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Is there a way to use the argparse module hooked in as the interpreter for every prompt in an interface inheriting from cmd?

I'd like for my cmd interface to interpret the typical line parameter in the same way one would interpret the options and arguments passed in at runtime on the bash shell, using optional arguments with - as well as positional arguments.

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1 Answer 1

Well, one way to do that is to override cmd's default method and use it to parse the line with argparse, because all commands without do_ method in your cmd.Cmd subclass will fall through to use the default method. Note the additional _ before do_test to avoid it being used as cmd's command.

import argparse
import cmd
import shlex

class TestCLI(cmd.Cmd):

    def __init__(self, **kwargs):
        cmd.Cmd.__init__(self, **kwargs)

        self.parser = argparse.ArgumentParser()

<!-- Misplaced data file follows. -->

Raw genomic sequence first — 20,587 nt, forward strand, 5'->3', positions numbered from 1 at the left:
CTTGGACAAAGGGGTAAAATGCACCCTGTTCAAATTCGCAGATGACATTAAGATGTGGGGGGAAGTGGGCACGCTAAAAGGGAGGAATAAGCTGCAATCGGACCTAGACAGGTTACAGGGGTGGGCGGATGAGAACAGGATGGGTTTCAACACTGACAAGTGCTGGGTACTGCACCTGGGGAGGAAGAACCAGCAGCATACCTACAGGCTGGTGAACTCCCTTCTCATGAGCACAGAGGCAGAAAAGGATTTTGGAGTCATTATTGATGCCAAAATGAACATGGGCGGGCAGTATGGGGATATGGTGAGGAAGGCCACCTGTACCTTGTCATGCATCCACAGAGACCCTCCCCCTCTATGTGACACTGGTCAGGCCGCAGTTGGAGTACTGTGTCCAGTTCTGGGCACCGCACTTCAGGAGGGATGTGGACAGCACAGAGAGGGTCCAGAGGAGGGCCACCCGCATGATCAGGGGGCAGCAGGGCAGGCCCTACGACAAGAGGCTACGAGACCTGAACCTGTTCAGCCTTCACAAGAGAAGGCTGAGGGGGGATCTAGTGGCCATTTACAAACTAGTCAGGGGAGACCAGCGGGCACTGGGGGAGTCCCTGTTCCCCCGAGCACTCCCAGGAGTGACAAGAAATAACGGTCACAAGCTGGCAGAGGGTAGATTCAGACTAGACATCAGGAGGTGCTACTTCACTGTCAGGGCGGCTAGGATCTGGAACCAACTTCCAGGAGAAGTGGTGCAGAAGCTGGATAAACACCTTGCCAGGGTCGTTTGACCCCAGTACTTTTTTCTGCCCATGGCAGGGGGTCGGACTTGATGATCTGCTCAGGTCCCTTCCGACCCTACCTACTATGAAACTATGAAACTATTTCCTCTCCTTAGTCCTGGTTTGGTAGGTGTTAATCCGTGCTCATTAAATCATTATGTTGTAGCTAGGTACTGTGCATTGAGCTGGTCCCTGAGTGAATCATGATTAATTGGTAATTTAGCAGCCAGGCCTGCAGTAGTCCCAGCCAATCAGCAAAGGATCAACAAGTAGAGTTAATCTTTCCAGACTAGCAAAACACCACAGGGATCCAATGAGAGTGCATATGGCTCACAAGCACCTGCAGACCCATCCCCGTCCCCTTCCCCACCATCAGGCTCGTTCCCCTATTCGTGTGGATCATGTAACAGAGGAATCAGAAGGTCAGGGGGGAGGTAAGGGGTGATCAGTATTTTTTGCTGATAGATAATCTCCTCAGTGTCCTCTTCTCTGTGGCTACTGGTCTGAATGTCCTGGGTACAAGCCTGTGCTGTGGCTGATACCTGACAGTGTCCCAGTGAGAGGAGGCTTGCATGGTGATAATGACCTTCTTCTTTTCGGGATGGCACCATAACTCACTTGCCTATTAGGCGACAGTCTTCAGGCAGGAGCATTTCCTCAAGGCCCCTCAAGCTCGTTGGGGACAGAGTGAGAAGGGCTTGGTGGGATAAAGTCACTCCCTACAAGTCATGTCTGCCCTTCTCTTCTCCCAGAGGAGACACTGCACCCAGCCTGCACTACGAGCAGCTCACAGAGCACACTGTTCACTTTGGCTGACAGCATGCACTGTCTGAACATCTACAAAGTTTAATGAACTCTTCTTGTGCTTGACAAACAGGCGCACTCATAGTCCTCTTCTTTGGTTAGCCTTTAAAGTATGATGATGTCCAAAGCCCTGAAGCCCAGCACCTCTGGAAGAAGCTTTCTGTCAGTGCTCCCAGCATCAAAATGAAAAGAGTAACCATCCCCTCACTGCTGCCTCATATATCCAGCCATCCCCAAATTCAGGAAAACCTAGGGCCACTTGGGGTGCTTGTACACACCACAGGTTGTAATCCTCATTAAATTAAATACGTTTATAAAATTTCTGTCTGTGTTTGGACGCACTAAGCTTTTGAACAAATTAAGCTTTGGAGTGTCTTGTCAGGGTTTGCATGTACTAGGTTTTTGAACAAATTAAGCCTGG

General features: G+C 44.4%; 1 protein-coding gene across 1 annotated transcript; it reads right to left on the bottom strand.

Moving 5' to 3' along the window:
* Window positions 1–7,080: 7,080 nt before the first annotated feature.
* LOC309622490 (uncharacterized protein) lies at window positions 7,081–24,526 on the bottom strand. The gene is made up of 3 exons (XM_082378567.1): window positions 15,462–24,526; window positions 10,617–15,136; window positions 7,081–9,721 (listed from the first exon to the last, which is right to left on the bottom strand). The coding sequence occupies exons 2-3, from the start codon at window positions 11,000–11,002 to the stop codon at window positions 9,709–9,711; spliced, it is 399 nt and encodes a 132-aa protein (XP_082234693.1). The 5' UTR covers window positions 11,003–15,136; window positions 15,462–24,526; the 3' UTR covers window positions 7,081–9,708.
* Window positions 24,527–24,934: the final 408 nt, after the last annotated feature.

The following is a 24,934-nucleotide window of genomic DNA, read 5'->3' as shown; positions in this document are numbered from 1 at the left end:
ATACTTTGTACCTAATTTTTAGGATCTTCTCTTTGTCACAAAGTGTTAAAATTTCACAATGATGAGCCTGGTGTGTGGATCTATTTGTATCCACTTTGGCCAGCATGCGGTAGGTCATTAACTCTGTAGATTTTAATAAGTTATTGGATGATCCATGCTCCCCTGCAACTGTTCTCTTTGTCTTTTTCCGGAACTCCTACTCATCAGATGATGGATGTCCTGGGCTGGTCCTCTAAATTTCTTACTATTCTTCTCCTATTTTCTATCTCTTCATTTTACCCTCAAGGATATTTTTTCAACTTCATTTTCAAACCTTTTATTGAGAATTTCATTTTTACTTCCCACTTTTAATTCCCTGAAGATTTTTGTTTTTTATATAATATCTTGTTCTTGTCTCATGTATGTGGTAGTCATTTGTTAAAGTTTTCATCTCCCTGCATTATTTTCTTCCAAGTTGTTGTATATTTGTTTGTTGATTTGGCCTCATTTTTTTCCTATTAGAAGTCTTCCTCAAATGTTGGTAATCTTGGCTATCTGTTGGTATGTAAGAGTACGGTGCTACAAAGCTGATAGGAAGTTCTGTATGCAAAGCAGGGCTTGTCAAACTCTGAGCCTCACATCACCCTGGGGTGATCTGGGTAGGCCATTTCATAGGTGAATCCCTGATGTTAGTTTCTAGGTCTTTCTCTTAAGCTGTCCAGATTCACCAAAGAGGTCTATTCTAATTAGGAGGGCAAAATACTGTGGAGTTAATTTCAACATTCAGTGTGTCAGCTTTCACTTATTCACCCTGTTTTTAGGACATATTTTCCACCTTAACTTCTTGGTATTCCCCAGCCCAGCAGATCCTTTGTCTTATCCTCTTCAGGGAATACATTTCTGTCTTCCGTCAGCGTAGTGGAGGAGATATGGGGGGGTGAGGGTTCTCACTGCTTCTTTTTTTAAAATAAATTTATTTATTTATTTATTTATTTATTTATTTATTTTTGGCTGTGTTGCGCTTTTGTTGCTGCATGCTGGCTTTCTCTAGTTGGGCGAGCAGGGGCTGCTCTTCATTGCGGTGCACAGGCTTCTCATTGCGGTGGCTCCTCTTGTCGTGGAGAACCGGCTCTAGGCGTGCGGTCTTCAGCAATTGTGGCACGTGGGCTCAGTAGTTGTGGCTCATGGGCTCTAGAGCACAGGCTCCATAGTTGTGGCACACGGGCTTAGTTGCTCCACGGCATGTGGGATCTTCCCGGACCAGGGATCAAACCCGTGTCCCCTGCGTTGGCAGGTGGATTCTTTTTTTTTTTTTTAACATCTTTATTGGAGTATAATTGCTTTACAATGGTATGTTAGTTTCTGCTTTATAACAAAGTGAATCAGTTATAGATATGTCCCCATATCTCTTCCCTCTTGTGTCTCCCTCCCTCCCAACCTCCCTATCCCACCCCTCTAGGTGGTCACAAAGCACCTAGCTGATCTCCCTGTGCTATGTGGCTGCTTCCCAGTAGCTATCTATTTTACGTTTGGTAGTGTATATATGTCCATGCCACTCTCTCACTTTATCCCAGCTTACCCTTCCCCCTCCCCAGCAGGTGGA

subparsers = self.parser.add_subparsers()
        test_parser = subparsers.add_parser("test")
        test_parser.add_argument("--foo", default="Hello")
        test_parser.add_argument("--bar", default="World")

    def _do_test(self, args):
        print args.foo, args.bar

    def default(self, line):
        args = self.parser.parse_args(shlex.split(line))
        if hasattr(args, 'func'):
            cmd.Cmd.default(self, line)

test = TestCLI()

argparse does a sys.exit if it encounters unknown commands, so you would need to override or monkey patch your ArgumentParser's error method to raise an exception instead of exiting and handle that in the default method, in order to stay in cmd's command loop.

I would suggest you look into cliff which allows you to write commands that can automatically be used both as argparse and cmd commands, which is pretty neat. It also supports loading commands from setuptools entry points, which allows you to distribute commands as plugins to your app. Note however, that cliff uses cmd2, which is cmd's more powerful cousin, but you can replace it cmd as cmd2 was developed as a drop-in replacement for cmd.

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